One thing we learned during our many SharePoint migrations from 2007 to 2010 is not to repeat our mistakes. What do I mean by that? Well, SharePoint 2007 was new to many when it arrived and so was the concept of “Metadata”. I will give some options to consider when migrating because I feel a lot of SharePoint is yet unknown to many.
List Columns vs. Site Columns
Unfortunately, this is a question too often forgotten. There is a very big difference between a List or Library column and a Site column. Across my many adventures with SharePoint, I have often seen customers try to fit all their columns into the Document Library. When I asked them why, the answer was evident to them “because SharePoint allows for metadata to classify our documents instead of folders”. Based on that, many have blindly created columns without looking for other solutions. When customers created list or library columns, they were quick to realize that the columns were decentralized. This meant that they only existed in the list or library in which they were created. What a hassle, every time we created a new list or library which needed to use the same column (ex: Language, Office, Country, etc..) we had to recreate it. If the column needed updating, we had to go to each list or library to update it.
Consider the Site Columns.
In your Site Settings, you will find under “Galleries” a menu called Site columns. This contains reusable centralized columns. Reusable because every list or library in the site where the Site columns are stored and its’ sub sites can use them. What does that mean for you? It means that if you create a column to store as a choice all of the offices, then you can reuse this column everywhere in this site and its’ sub sites as well as update it from a central location. It is also one of the simplest ways to create a lookup column that will look up across sites. More information on that is available here.
When migrating from SharePoint 2007 to 2010 or any other version like Office 365, you should always look at the columns you are using and see if they could be changed into a Site Column instead.
If you haven’t heard about content types before, I strongly recommend you read this short description on Microsoft own site. In my own words, a Content Type is a way of telling SharePoint that you want to organize, classify or identify a type of document in SharePoint. A very common example is “Contracts” and “Invoices”. One scenario is to create two document libraries, one called Contracts the other Invoices. This works fine until someone hears about this and wants it repeated in his or her site, and so does his neighbor. In the end, you find yourself in front of over 200 libraries managed individually but with the same columns and settings. One day, a decision is made to add a column to all contracts to improve search in SharePoint and you find yourself going through each library to apply the changes.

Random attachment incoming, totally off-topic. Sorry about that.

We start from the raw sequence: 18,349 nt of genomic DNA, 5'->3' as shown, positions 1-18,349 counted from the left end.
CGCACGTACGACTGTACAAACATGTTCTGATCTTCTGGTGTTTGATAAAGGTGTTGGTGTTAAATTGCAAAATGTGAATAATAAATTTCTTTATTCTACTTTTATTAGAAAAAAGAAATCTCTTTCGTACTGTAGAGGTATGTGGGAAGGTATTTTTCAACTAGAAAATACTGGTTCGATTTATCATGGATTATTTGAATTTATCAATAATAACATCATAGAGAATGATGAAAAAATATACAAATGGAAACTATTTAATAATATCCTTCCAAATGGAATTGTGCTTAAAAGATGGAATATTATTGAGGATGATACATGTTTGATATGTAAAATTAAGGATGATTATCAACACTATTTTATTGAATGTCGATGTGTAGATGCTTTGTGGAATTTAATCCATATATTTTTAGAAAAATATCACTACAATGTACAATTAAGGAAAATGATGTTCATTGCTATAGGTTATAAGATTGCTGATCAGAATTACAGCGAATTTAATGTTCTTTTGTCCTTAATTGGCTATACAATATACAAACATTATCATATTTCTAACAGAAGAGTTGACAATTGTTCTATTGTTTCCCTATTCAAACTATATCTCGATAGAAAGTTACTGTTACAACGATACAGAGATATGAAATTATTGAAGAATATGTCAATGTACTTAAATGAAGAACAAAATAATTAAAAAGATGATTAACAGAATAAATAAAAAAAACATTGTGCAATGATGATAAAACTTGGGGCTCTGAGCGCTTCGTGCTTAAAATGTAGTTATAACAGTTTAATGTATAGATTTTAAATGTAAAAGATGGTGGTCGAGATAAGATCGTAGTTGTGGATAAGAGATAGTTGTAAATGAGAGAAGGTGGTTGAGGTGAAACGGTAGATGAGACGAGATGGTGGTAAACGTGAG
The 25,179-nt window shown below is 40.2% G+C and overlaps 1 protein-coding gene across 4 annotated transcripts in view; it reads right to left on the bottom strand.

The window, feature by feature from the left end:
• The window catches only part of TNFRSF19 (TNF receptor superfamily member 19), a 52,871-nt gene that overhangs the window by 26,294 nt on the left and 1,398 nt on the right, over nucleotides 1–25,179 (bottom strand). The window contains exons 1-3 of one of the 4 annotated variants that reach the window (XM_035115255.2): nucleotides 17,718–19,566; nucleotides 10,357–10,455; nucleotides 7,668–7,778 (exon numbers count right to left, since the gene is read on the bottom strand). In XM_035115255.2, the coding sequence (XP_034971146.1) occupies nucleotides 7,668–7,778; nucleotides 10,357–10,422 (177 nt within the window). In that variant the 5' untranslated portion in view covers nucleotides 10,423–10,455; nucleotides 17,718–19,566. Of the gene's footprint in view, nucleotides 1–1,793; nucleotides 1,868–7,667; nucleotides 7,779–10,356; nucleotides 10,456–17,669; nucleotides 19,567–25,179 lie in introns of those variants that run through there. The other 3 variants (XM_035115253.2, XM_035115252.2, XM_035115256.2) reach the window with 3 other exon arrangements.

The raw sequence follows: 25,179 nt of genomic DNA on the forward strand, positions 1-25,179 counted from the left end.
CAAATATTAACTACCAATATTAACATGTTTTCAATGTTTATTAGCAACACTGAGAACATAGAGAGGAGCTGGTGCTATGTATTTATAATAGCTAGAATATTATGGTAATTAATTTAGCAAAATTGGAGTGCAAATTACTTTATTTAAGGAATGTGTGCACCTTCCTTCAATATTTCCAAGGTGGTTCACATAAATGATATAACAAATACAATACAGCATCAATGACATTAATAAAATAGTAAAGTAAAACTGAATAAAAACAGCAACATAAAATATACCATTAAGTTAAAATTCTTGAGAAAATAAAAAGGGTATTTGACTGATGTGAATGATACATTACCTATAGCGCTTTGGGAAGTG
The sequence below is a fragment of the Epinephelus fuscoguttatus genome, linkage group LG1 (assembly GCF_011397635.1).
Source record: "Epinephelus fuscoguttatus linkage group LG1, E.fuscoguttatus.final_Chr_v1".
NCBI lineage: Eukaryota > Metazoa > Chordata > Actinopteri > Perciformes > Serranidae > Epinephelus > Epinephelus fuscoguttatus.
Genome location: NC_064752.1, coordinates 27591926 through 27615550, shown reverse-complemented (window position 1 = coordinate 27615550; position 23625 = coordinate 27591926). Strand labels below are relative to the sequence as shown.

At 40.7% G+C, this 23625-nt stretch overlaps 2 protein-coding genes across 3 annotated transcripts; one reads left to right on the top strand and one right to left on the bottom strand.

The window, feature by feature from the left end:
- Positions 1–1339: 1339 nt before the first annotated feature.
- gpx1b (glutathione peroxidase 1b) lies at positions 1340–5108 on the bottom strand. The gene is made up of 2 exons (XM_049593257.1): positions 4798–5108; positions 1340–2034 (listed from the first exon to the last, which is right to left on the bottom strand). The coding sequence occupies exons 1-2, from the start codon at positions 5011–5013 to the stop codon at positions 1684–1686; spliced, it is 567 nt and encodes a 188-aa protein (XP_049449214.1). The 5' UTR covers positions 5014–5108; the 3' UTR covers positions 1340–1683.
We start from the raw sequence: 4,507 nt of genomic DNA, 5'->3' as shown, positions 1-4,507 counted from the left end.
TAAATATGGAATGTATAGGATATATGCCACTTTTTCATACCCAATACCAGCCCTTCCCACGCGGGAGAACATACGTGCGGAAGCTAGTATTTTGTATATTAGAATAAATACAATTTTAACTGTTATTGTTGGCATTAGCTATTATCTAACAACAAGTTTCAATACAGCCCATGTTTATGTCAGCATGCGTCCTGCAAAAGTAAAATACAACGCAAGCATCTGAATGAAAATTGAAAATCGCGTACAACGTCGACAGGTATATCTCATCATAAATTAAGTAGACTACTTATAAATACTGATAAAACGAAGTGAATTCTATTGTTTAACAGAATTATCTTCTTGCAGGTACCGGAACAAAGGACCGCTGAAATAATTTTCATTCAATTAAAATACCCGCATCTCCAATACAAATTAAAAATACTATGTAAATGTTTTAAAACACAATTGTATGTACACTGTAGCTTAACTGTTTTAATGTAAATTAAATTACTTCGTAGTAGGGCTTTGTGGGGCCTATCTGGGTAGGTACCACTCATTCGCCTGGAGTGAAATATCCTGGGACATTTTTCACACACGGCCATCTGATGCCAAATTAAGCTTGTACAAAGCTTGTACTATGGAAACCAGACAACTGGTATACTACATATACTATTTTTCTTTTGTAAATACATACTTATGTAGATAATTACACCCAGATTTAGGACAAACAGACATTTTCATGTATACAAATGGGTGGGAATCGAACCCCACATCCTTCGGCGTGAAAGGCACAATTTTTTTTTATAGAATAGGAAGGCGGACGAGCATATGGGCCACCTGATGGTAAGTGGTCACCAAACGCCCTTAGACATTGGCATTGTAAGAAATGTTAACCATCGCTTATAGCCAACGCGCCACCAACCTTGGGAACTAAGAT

Consider Content Types.
SharePoint allows you to create a reusable definition of settings and give it a name; this is called a Content Type. Typical settings will include columns, retention policies, audit policies, Document Information Panel, workflows, etc. This content type and all its’ settings can then be applied to as many lists or libraries within the same Site Collection. This enables you to create a content type called “Contracts” and one called “Invoices” and apply them both to the same library. Why would I apply them both to the same library? Depending on the requirements, two content types in the same library will allow me to have different metadata based on the content I am looking at. But also apply views or workflows on all of it together.
Consider my Contracts and Invoices. I won’t have the same metadata for both, contracts will need the contract # whereas invoices will need the product or service rendered. However, both will need the client’s name.
In this scenario, I can apply both content types in my library to define these documents clearly into categories with the right metadata. I can also apply a simple view that will group by Client Name and allow me to see all Contracts and Invoices for a given Client. This is only a simple example.
Here is an example of a Content Type you use every day, the one associated to every Task List by default:
Be sure to always ask yourself these questions before migrating your SharePoint content: Are there any columns that I could turn into Site Columns, for reusability? Are there any types of document that I would like to manage as a Content Type in SharePoint? Reuse all of the columns associated to it and its’ settings.
Take advantage of SharePoint’s features before just migrating content over. In the next article we will talk more about the Content Type Hub and considerations you should take when doing a SharePoint migration.